Basic Bitcoin security guide

Hello,
This post is to give you a quick introduction into Bitcoin security. While nobody can guarantee you 100% security, I hope to mitigate some problems you can run into. This is the “20% of effort to get you to 80% safe”.
First of all, you have to determine how much money you want to hold in Bitcoin and how much effort are you willing to put in. If you are happy just holding a few dollars worth and don’t care if you lose them, that’s one approach to take. For everyone else, lets get started.
Password strength
A lot of the times how secure your money is will be determined by the strength of your password. Since in the worst case scenario we are talking about someone trying to brute force your wallet, casual online passwords are too weak. Under 10 characters is too weak. Common words and phrases are too weak. Adding one number to a password at the end is too weak.
Moreover, you can consider your password much weaker if you:
If you want a really strong password:
Wallet security
Now we are getting to the meat of things.
There are a number of wallets available to store your hard earned bitcoins. If you have a decent amount of coins to store, you should look into software wallets - BitcoinQT, MultiBit, Armory or Electrum. They are among the best place to store your money safely (provided your computer is secure as well). Chose one you think best suits you, install it and encrypt your wallet file with your strong password. You should take your wallet file and back it up (location of the file is different for different clients, so you have to do some research as to where to find that file). Back it up on a CD, safe USB drive or the like. Keep them safe. If you lose that file, you will lose your money.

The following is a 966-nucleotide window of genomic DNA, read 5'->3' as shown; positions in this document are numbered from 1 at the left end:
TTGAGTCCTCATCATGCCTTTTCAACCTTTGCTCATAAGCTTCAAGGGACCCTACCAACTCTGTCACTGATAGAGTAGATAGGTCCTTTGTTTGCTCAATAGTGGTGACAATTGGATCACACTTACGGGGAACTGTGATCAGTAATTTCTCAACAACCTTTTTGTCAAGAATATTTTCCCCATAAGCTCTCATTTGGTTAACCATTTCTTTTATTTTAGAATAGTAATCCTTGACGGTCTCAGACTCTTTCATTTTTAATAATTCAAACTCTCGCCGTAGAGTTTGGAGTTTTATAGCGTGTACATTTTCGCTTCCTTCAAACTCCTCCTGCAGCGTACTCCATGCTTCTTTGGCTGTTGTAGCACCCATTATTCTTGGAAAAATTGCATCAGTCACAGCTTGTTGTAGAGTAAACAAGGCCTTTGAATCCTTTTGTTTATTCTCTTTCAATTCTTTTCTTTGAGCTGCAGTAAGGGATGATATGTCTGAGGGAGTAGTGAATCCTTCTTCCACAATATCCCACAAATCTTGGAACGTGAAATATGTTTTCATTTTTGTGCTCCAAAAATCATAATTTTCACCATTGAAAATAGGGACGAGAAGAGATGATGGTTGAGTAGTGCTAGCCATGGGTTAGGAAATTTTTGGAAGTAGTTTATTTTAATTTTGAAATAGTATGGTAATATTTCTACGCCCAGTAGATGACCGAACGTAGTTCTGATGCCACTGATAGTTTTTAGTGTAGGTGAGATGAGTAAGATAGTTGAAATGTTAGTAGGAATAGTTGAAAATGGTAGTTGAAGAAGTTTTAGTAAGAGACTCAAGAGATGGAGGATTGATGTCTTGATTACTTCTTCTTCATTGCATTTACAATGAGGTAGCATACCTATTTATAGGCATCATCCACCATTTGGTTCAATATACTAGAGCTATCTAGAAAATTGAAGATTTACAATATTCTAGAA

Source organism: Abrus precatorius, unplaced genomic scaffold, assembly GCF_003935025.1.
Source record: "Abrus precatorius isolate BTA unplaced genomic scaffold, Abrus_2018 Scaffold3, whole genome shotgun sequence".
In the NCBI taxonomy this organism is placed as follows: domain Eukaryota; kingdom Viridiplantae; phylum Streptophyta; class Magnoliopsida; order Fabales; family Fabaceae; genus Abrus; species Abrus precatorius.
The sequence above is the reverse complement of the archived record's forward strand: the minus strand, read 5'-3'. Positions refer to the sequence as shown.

A quick word on deterministic wallets. Electrum and Armory allow you to create wallets from a seed. If you use the same seed later, you can recreate your wallet on other machines. With deterministic wallets, you only need to keep that seed secure to have access to your money.
In comparison, in BitcoinQT's traditional wallet, every address you use is random, meaning that after you send 50-100 outgoing transactions your backups can be obsolete. Always keep an up-to-date backup of such wallet file if possible.
Okay, sometimes you need to have your Bitcoins with you when you leave your computer. In this case, you should look into either online or mobile wallets. A staple for both of those is Blockchain.info, but there are others to chose from.